“Failing Families” op-ed in Baltimore Sun

Mont­gomery Coun­ty, MD, where the SAALT offices are locat­ed, is a vibrant com­mu­ni­ty with immi­grants from around the world. This op-ed from Dr. Lavanya Sithanan­dam, a pedi­a­tri­cian and trav­el doc­tor based in Tako­ma Park, shows how immi­gra­tion raids have neg­a­tive­ly impact this com­mu­ni­ty, par­tic­u­lar­ly its most vul­ner­a­ble mem­bers: chil­dren. Read the excel­lent piece here:

Failing Families

Immigration enforcement policies unfairly hurt many children who are citizens

by Lavanya Sithanan­dam

When I walked into the exam room, I knew some­thing was wrong. My 8‑year old patient, usu­al­ly an extro­vert­ed, charm­ing boy, was angry. He sat with his arms crossed and refused to look at me. His exhaust­ed moth­er recount­ed how one week ago, her hus­band, after arriv­ing home from a 12-hour shift at work, had been arrest­ed in front of his chil­dren and tak­en away in hand­cuffs. He was now sit­ting in an Immi­gra­tion and Cus­toms Enforce­ment (ICE) deten­tion cen­ter in Fred­er­ick. The moth­er asked me to eval­u­ate her son for a one-week his­to­ry of poor appetite, dif­fi­cul­ty with sleep­ing, and wheez­ing.

As a pedi­a­tri­cian work­ing in Mont­gomery Coun­ty, home to the largest immi­grant com­mu­ni­ty in Mary­land, I have seen first­hand the dev­as­tat­ing effects that aggres­sive immi­gra­tion enforce­ment poli­cies can have on fam­i­lies. Many of these chil­dren are cit­i­zens, born in the Unit­ed States to at least one undoc­u­ment­ed par­ent. Yet these chil­dren often expe­ri­ence what no U.S. cit­i­zen (or any child, for that mat­ter) should. They live in con­stant fear of aban­don­ment because they have seen and heard of neigh­bors and fam­i­ly mem­bers being picked up and deport­ed with­in days.

My patient, a “cit­i­zen child” him­self, was exhibit­ing symp­toms of depres­sion, and like oth­er chil­dren who have lost a par­ent to deten­tion cen­ters, he per­ceives his father’s arrest as some­how being his fault. His moth­er, who must now take over her hus­band’s 15-year role as the fam­i­ly’s bread­win­ner, is strug­gling to pay the bills, to make the lengthy dri­ve to see her hus­band, and to take her son to the doc­tor. These par­ents are good peo­ple: hard­work­ing and hon­est immi­grants from West Africa who pay their tax­es and take good care of their chil­dren. They strug­gle to make a decent life for their fam­i­ly, despite a gru­el­ing, 70-hour work­week.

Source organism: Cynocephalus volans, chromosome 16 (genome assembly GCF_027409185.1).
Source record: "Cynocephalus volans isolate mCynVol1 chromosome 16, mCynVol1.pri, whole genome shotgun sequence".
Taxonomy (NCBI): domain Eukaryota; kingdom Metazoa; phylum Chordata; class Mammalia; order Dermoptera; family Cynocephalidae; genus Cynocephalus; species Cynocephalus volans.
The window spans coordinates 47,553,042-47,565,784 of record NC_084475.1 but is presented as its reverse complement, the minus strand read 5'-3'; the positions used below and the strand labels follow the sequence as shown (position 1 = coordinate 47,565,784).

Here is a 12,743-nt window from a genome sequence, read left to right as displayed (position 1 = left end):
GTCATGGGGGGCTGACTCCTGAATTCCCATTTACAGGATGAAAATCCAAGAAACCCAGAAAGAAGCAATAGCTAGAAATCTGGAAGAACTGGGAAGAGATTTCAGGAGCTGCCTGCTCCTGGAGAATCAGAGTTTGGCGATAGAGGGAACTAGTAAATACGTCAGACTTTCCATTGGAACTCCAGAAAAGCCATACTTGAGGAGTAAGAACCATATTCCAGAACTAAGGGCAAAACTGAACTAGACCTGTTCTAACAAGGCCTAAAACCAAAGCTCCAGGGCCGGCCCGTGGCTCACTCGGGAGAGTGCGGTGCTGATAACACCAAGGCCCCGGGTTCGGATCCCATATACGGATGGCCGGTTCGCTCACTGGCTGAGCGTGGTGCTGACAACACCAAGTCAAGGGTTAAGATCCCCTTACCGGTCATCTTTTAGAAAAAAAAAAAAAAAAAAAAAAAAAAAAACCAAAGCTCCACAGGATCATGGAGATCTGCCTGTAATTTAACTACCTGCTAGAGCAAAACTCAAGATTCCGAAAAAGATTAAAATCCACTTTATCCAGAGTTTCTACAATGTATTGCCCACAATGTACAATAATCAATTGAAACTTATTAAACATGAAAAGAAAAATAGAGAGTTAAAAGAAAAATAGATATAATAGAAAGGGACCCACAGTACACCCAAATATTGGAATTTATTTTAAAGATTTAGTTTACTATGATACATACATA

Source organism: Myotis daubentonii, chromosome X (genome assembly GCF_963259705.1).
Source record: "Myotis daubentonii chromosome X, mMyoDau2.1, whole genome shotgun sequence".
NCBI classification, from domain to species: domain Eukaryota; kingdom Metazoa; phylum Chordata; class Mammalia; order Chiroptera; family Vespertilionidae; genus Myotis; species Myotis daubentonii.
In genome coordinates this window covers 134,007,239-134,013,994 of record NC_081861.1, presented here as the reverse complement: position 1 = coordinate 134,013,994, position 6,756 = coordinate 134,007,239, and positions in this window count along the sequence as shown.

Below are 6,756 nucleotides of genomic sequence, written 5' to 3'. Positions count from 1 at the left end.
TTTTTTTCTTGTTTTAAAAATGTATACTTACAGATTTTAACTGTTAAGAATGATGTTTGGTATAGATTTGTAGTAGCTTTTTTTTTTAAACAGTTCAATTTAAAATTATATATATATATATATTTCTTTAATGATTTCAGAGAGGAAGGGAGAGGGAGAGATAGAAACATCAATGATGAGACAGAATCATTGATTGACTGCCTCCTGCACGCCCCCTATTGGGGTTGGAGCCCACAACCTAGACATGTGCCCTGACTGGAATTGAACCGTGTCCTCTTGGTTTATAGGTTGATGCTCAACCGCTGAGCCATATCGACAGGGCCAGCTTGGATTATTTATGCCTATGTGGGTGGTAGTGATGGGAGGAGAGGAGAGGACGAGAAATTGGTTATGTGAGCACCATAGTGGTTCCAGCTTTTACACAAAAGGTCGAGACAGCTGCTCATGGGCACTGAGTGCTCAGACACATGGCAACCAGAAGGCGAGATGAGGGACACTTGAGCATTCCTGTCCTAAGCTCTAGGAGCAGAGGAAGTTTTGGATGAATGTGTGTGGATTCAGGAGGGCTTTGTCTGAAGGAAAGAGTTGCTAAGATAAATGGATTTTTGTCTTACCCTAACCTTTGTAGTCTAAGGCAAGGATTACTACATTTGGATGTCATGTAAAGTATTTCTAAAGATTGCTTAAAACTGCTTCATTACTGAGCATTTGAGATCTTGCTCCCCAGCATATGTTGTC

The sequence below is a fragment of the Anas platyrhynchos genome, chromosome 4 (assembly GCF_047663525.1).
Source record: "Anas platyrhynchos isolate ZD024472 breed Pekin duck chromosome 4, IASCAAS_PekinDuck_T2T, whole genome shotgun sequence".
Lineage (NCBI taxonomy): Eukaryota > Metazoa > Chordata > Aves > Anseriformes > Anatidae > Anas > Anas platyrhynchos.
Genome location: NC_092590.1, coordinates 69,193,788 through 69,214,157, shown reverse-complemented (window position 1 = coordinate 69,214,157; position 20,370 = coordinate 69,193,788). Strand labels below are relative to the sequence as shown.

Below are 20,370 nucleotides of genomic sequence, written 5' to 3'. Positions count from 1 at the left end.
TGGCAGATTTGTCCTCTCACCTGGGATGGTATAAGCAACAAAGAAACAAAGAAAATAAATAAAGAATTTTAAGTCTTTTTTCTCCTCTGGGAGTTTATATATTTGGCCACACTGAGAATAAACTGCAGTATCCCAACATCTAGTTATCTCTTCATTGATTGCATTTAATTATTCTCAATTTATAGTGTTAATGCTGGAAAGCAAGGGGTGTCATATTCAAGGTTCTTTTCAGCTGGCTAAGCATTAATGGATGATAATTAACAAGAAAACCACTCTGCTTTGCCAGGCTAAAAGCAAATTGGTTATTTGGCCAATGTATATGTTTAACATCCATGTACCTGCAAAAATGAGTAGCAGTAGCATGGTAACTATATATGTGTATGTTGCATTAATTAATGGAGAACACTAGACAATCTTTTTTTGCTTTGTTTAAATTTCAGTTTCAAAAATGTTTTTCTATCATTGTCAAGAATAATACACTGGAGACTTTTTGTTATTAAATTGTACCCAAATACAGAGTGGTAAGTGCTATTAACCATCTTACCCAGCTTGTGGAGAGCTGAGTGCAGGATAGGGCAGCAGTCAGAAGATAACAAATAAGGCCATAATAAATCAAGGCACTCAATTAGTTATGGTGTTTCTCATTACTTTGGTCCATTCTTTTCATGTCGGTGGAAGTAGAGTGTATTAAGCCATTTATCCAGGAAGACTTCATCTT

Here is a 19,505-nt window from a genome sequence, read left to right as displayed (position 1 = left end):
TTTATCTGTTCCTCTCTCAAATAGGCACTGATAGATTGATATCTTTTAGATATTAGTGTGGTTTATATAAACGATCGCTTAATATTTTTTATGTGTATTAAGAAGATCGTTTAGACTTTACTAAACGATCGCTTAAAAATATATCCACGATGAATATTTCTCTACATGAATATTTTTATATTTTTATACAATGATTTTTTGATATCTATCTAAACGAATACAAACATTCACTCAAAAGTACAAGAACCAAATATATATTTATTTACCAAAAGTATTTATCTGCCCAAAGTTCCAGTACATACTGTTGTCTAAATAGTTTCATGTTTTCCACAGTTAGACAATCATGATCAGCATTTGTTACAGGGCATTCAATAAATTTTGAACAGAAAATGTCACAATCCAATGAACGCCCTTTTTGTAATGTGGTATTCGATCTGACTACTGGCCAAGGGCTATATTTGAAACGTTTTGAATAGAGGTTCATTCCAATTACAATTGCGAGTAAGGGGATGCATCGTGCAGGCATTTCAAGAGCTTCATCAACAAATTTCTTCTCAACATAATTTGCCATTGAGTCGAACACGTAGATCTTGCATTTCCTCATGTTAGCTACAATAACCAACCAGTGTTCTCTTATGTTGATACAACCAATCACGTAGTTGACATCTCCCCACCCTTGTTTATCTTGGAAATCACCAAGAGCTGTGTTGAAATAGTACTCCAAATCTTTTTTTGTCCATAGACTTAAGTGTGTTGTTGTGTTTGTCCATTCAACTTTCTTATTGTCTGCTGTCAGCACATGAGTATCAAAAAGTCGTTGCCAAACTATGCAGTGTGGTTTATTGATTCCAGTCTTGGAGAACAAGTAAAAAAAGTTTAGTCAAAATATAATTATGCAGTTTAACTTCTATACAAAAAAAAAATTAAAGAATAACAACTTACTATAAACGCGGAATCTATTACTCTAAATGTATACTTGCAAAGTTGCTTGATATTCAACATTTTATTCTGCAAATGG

Unfor­tu­nate­ly, their sto­ry is not unique. There are more than 5 mil­lion cit­i­zen chil­dren in this coun­try — and sad­ly, the like­li­hood that one or both of their par­ents will be deport­ed is increas­ing. In order to meet arrest quo­tas, ICE agents are increas­ing­ly going after “soft tar­gets”: immi­grants such as my patien­t’s father, with no crim­i­nal record and for whom ICE had not issued a depor­ta­tion order. Some of these peo­ple are picked up by chance, at work or at home. Some are vic­tims of “res­i­den­tial raids” where immi­gra­tion author­i­ties knock on door after door with no evi­dence that the inhab­i­tants are undoc­u­ment­ed until they can get some­one to admit that he or she is here ille­gal­ly.

Some­times, racial pro­fil­ing is an issue — as in the case, recent­ly revealed, of a Jan­u­ary 2007 raid on a 7‑Eleven in Bal­ti­more. Offi­cers detained 24 Lati­no men, few of them with crim­i­nal records, in an appar­ent effort to meet a quo­ta for arrests.

The future for fam­i­lies like my 8‑year-old patien­t’s looks grim. My patien­t’s suf­fer­ing will prob­a­bly have no influ­ence on his father’s depor­ta­tion pro­ceed­ings, giv­en the high legal stan­dards of “extreme hard­ship” that must be met in order for his father to stay with his fam­i­ly. The boy will most like­ly be forced to start a new life in a coun­try he has nev­er even vis­it­ed.

Immi­gra­tion pol­i­cy is com­pli­cat­ed and emo­tion­al­ly charged, but pun­ish­ing cit­i­zen chil­dren should be at the bot­tom of ICE’s pri­or­i­ties. It is time to once again con­sid­er a fair and com­pre­hen­sive approach to immi­gra­tion reform. One promis­ing pro­pos­al is the “Child Cit­i­zen­ship Pro­tec­tion Act” (intro­duced this year by Rep. Jose Ser­ra­no of New York), which would autho­rize an immi­gra­tion judge to pre­vent depor­ta­tion of an immi­grant when it is in the best inter­est of his or her cit­i­zen chil­dren.

It is essen­tial to enact laws that will pro­mote fam­i­ly reuni­fi­ca­tion, fair­ness and dig­ni­ty over cur­rent enforce­ment tac­tics that tear fam­i­lies apart.

Dr. Lavanya Sithanan­dam, a pedi­a­tri­cian in Tako­ma Park, immi­grat­ed to this coun­try from India at the age of 4. She is a mem­ber of South Asian Amer­i­cans Lead­ing Togeth­er (SAALT), a social jus­tice and advo­ca­cy group. Her e‑mail is drsithanandam@gmail.com.